Professional development and continuous improvement (article)


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In this article, Derek Stockley comments on the link between professional development and continuous improvement.

Continuous professional development

I have always been a strong believer in the importance of personal development. In this article, I want to concentrate on professional development, which relates to those activities and programs undertaken to develop or maintain competency in work related skills and aptitudes.

Professional development is like a continuous improvement process. It is an ongoing program, whether formal or informal, undertaken to ensure that we as individuals have the skills and abilities to undertake our work in a professional, efficient and effective manner.

Organisations and businesses should be always seeking new and better processes.

Continuous improvement philosophies require constant attention to the task at hand. Everyone involved in a process should be evaluating and reviewing what they are doing, so if possible, improvements can be identified and implemented.

A continuous improvement approach and methodology should apply to individuals as well.

Informal and formal development

Informal development can occur through accessing newsletters, magazines, journals, books and other media.

More formal development can occur through learning programs, whether self organised or organised by others - training courses, seminars, conferences being examples.

There are always developments in our fields of expertise. There are many ways to keep up-to-date, but it does take self-organisation. It has to be a planned, conscious approach.

Neglect can have serious consequences, although they may be hidden. You may not realise that your knowledge is becoming out of date.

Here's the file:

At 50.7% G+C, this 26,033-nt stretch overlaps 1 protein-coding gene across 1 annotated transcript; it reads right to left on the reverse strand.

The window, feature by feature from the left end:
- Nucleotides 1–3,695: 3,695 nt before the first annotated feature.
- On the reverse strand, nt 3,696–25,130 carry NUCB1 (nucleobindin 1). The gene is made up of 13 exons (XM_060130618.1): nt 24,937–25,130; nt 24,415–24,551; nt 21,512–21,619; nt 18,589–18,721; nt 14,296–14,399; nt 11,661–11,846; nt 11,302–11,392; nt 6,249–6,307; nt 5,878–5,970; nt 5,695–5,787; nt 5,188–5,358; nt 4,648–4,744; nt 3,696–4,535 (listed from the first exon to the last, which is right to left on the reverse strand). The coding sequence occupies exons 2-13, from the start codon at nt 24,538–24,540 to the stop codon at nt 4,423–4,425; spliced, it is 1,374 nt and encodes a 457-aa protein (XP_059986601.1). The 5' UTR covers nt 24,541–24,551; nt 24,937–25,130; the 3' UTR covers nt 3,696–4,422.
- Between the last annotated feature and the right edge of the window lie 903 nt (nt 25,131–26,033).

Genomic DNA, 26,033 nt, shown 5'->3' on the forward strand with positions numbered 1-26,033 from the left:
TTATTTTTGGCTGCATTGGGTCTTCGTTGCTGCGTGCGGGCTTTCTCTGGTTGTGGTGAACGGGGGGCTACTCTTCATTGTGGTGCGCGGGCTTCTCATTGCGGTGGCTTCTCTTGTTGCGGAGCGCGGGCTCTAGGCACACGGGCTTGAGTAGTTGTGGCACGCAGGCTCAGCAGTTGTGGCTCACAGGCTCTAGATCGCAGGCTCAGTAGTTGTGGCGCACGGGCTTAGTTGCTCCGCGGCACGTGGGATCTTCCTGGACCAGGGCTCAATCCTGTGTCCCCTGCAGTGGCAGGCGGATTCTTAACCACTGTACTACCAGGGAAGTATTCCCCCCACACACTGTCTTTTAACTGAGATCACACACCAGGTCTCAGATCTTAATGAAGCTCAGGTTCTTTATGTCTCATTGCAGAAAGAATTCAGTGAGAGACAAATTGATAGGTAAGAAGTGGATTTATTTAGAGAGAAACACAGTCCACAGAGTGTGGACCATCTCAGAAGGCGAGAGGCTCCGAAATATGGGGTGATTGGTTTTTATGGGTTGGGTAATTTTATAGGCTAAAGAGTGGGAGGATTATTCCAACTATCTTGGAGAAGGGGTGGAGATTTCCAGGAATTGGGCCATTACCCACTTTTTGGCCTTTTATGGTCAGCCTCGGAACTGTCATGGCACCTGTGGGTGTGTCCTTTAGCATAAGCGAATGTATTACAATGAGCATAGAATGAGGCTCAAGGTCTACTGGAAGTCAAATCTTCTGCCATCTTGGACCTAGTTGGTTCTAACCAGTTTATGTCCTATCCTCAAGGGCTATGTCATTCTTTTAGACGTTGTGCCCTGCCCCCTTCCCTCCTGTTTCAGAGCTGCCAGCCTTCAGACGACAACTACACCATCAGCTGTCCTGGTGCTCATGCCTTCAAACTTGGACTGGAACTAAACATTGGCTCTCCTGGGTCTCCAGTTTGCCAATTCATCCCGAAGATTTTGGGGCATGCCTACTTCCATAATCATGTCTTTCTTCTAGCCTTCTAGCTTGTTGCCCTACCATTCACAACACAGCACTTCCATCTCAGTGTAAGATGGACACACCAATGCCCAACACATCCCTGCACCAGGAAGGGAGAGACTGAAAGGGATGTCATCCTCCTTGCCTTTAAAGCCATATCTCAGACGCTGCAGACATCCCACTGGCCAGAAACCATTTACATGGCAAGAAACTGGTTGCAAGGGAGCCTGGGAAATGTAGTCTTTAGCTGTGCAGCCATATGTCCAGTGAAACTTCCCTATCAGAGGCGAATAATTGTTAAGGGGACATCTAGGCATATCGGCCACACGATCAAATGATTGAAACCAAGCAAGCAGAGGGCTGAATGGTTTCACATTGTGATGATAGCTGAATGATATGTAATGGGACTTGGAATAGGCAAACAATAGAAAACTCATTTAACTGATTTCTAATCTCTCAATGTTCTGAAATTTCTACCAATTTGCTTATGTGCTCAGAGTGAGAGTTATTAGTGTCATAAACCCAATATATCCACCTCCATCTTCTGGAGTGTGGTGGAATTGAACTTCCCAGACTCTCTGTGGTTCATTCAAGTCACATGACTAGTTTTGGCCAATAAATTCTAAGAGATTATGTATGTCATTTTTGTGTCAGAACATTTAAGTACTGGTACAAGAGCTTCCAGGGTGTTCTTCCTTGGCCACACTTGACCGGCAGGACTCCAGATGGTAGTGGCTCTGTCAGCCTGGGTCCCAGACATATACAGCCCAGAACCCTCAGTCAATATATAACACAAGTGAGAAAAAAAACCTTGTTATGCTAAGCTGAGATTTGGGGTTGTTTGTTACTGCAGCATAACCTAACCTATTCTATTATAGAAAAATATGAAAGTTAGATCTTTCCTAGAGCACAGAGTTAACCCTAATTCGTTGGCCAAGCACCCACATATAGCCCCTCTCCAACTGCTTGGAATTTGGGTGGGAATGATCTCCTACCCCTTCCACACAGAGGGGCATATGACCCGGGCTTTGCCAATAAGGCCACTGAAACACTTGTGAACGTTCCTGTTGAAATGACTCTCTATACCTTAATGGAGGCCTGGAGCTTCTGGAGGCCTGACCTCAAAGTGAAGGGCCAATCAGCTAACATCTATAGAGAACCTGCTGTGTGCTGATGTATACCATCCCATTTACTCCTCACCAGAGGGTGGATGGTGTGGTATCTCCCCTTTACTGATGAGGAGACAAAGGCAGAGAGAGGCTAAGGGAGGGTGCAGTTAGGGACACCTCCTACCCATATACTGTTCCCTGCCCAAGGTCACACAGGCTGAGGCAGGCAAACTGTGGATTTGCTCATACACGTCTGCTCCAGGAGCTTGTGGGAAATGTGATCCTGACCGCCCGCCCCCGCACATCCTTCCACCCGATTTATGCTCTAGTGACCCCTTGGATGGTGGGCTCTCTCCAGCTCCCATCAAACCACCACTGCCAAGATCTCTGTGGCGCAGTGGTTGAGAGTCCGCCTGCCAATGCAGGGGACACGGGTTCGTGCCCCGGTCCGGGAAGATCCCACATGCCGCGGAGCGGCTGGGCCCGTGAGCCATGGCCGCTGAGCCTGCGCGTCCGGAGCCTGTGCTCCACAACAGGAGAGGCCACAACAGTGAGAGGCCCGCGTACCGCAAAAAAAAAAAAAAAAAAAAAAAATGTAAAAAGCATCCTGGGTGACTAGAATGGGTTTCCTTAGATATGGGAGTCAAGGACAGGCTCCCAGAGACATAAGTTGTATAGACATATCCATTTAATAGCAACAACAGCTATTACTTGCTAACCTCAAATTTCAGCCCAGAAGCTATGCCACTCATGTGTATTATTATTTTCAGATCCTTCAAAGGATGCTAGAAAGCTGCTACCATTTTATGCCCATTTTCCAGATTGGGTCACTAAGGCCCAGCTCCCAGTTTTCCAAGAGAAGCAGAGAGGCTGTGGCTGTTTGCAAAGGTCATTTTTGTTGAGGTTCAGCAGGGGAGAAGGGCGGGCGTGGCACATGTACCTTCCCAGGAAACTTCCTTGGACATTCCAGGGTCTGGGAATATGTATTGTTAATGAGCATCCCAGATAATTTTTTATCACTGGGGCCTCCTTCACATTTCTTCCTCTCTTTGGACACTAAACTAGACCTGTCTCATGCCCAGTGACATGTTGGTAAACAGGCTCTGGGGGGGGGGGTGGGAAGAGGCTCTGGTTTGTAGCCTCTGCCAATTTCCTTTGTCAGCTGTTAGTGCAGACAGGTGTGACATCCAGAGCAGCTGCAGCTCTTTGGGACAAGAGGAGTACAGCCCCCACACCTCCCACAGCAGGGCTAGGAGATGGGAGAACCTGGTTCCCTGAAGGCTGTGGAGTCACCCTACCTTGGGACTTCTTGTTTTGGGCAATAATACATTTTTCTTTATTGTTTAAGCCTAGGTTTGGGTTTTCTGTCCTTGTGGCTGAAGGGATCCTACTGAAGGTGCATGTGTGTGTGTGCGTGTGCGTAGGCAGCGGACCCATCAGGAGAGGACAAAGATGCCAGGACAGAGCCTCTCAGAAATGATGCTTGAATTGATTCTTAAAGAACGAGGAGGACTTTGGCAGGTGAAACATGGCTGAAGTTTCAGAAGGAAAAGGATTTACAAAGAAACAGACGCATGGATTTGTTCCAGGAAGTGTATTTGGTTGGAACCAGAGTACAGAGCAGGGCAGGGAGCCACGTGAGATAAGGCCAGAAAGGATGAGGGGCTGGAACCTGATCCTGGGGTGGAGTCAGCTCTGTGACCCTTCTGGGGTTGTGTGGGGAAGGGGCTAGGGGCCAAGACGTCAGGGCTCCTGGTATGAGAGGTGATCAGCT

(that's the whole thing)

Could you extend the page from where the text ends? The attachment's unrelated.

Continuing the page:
There are three basic parts of professional development:

  • Keeping up-to-date - keeping current. Income tax legislation changes. A tax accountant has to keep abreast of the changes.

  • Expanding into related but new fields of operation. The impact of technology has meant that tax accountants have had to acquire a wide range of computer skills, including the proficient use of specialised software packages. .

  • Growing the role - assuming greater responsibility, either in the same position or through promotion. As they become more senior, a tax accountant expands into the role of business advisor. This involves a whole new area of knowledge and skills.

Summary and reflection

Professional development is an important continuous improvement process.

How do you measure up?

  • Are you up-to-date?

  • Is your professional knowledge growing every day?

  • What mechanisms do you have in place to ensure that you are informed of the latest developments?

  • Have you attended a formal training/professional development activity in the last three months?

  • Are you investing 5% of your salary (or equivalent) in professional development?

  • Are you spending 10 days (or equivalent) in professional development activities each year?

  • What is your current "special interest subject" - the topic you are investigating/researching on a consistent basis?

Resources

References relevant to the above are:

The importance of striving for continuous improvement and innovation - explores the importance of innovation and continuous improvement. Specific personal examples provide a basis for the development of principles, with customer service in organisations being highlighted.

Sourcing information for business and personal use - provides insight into the importance of personal and business information, particularly sourcing it.

The impact of the Google search engine on our daily lives - how Google (and other search engines) can help you find useful information.

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